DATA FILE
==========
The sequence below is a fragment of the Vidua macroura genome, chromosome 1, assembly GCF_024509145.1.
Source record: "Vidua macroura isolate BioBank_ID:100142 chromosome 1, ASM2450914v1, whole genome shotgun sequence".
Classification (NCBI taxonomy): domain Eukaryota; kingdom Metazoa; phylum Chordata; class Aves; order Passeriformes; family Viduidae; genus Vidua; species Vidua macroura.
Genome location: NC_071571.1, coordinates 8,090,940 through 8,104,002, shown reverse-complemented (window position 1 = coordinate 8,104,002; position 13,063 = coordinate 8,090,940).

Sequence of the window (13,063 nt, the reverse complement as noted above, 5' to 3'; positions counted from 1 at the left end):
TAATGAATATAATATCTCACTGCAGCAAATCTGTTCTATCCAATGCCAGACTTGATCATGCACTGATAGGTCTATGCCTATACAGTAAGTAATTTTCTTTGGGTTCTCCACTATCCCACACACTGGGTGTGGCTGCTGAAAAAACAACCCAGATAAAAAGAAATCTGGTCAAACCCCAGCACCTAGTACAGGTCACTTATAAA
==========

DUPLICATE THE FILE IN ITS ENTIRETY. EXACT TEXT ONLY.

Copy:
The sequence below is a fragment of the Vidua macroura genome, chromosome 1, assembly GCF_024509145.1.
Source record: "Vidua macroura isolate BioBank_ID:100142 chromosome 1, ASM2450914v1, whole genome shotgun sequence".
Classification (NCBI taxonomy): domain Eukaryota; kingdom Metazoa; phylum Chordata; class Aves; order Passeriformes; family Viduidae; genus Vidua; species Vidua macroura.
Genome location: NC_071571.1, coordinates 8,090,940 through 8,104,002, shown reverse-complemented (window position 1 = coordinate 8,104,002; position 13,063 = coordinate 8,090,940).

Sequence of the window (13,063 nt, the reverse complement as noted above, 5' to 3'; positions counted from 1 at the left end):
TAATGAATATAATATCTCACTGCAGCAAATCTGTTCTATCCAATGCCAGACTTGATCATGCACTGATAGGTCTATGCCTATACAGTAAGTAATTTTCTTTGGGTTCTCCACTATCCCACACACTGGGTGTGGCTGCTGAAAAAACAACCCAGATAAAAAGAAATCTGGTCAAACCCCAGCACCTAGTACAGGTCACTTATAAA